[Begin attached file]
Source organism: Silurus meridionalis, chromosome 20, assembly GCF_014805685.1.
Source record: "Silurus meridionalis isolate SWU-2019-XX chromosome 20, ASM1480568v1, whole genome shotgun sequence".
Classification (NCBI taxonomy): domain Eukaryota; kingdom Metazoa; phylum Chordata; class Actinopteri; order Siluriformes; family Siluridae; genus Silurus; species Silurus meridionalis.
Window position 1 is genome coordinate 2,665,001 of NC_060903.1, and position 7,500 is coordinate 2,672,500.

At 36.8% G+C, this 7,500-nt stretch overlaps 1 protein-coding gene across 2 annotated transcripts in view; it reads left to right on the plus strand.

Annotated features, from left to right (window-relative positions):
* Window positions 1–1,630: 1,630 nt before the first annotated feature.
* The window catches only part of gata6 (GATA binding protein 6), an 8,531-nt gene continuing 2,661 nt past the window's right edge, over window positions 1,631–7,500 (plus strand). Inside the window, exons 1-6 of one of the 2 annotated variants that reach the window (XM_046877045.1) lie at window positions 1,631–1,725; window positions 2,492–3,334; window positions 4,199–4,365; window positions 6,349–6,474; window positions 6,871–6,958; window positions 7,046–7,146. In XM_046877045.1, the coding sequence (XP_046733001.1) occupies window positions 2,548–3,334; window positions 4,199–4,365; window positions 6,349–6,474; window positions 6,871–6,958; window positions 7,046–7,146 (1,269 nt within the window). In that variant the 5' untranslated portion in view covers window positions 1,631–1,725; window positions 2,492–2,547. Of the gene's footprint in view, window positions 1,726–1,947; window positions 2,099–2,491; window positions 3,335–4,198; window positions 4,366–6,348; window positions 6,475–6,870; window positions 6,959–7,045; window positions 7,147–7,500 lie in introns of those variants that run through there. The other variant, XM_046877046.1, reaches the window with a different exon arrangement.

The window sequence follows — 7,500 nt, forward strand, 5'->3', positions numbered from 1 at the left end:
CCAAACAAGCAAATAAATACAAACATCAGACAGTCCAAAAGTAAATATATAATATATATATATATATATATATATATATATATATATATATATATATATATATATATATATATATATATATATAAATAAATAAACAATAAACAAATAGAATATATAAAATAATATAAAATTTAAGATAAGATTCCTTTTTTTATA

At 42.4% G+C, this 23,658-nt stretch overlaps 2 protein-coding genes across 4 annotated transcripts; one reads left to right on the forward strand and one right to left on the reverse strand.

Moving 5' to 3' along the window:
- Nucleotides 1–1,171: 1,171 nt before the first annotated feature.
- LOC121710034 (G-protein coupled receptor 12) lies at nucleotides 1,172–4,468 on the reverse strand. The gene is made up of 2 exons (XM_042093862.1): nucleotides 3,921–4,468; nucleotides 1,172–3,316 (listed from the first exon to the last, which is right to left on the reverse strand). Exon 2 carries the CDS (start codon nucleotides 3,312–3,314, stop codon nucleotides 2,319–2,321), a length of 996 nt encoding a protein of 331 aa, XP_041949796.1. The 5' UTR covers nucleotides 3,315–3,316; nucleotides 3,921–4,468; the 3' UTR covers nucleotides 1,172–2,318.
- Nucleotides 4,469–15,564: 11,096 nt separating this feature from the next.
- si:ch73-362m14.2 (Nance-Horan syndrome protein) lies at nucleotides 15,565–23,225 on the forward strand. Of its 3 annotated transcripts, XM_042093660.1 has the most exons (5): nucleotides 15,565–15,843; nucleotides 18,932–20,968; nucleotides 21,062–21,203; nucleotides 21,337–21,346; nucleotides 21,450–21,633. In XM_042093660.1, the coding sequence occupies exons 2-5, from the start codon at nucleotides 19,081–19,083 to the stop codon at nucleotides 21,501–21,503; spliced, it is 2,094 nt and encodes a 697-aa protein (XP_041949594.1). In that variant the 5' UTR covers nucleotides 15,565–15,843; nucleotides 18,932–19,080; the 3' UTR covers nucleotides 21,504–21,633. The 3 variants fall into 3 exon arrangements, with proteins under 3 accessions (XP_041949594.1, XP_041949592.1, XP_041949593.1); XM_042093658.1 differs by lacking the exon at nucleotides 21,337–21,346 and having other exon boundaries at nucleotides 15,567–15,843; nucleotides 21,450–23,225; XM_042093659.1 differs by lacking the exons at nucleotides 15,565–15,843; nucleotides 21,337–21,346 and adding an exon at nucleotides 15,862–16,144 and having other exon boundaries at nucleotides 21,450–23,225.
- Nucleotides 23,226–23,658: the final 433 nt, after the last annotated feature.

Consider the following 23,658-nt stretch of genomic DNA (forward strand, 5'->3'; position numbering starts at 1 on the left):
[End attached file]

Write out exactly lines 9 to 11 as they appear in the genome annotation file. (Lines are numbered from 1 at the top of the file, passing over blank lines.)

The window sequence follows — 7,500 nt, forward strand, 5'->3', positions numbered from 1 at the left end:
CCAAACAAGCAAATAAATACAAACATCAGACAGTCCAAAAGTAAATATATAATATATATATATATATATATATATATATATATATATATATATATATATATATATATATATATATATATATATAAATAAATAAACAATAAACAAATAGAATATATAAAATAATATAAAATTTAAGATAAGATTCCTTTTTTTATA

At 42.4% G+C, this 23,658-nt stretch overlaps 2 protein-coding genes across 4 annotated transcripts; one reads left to right on the forward strand and one right to left on the reverse strand.